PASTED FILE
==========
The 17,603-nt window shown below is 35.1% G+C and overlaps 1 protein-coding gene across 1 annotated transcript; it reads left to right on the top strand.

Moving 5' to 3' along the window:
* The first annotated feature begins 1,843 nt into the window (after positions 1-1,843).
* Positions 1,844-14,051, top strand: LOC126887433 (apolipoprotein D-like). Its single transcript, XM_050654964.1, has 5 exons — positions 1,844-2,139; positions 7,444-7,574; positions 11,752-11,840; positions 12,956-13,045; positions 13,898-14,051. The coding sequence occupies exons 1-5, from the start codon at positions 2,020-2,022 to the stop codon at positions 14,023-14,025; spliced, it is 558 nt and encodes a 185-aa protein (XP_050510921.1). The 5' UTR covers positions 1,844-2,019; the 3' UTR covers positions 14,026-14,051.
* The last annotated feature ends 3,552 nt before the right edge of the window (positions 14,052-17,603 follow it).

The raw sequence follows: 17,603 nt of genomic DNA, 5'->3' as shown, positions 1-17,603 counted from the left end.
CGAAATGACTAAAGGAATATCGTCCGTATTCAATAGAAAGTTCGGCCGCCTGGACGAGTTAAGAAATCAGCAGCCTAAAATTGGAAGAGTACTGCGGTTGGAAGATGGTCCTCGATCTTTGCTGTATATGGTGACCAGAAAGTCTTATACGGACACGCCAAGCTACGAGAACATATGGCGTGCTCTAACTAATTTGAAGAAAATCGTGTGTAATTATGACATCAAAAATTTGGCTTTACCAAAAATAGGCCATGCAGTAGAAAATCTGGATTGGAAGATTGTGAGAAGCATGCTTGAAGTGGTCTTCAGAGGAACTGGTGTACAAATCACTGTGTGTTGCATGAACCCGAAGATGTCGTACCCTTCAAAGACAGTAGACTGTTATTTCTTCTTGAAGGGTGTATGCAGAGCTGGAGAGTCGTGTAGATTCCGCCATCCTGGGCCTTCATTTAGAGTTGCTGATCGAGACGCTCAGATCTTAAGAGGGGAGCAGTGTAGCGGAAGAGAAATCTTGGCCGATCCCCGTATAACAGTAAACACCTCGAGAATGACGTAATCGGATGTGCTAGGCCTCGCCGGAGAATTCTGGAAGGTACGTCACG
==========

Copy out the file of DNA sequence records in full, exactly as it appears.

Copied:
The 17,603-nt window shown below is 35.1% G+C and overlaps 1 protein-coding gene across 1 annotated transcript; it reads left to right on the top strand.

Moving 5' to 3' along the window:
* The first annotated feature begins 1,843 nt into the window (after positions 1-1,843).
* Positions 1,844-14,051, top strand: LOC126887433 (apolipoprotein D-like). Its single transcript, XM_050654964.1, has 5 exons — positions 1,844-2,139; positions 7,444-7,574; positions 11,752-11,840; positions 12,956-13,045; positions 13,898-14,051. The coding sequence occupies exons 1-5, from the start codon at positions 2,020-2,022 to the stop codon at positions 14,023-14,025; spliced, it is 558 nt and encodes a 185-aa protein (XP_050510921.1). The 5' UTR covers positions 1,844-2,019; the 3' UTR covers positions 14,026-14,051.
* The last annotated feature ends 3,552 nt before the right edge of the window (positions 14,052-17,603 follow it).

The raw sequence follows: 17,603 nt of genomic DNA, 5'->3' as shown, positions 1-17,603 counted from the left end.
CGAAATGACTAAAGGAATATCGTCCGTATTCAATAGAAAGTTCGGCCGCCTGGACGAGTTAAGAAATCAGCAGCCTAAAATTGGAAGAGTACTGCGGTTGGAAGATGGTCCTCGATCTTTGCTGTATATGGTGACCAGAAAGTCTTATACGGACACGCCAAGCTACGAGAACATATGGCGTGCTCTAACTAATTTGAAGAAAATCGTGTGTAATTATGACATCAAAAATTTGGCTTTACCAAAAATAGGCCATGCAGTAGAAAATCTGGATTGGAAGATTGTGAGAAGCATGCTTGAAGTGGTCTTCAGAGGAACTGGTGTACAAATCACTGTGTGTTGCATGAACCCGAAGATGTCGTACCCTTCAAAGACAGTAGACTGTTATTTCTTCTTGAAGGGTGTATGCAGAGCTGGAGAGTCGTGTAGATTCCGCCATCCTGGGCCTTCATTTAGAGTTGCTGATCGAGACGCTCAGATCTTAAGAGGGGAGCAGTGTAGCGGAAGAGAAATCTTGGCCGATCCCCGTATAACAGTAAACACCTCGAGAATGACGTAATCGGATGTGCTAGGCCTCGCCGGAGAATTCTGGAAGGTACGTCACG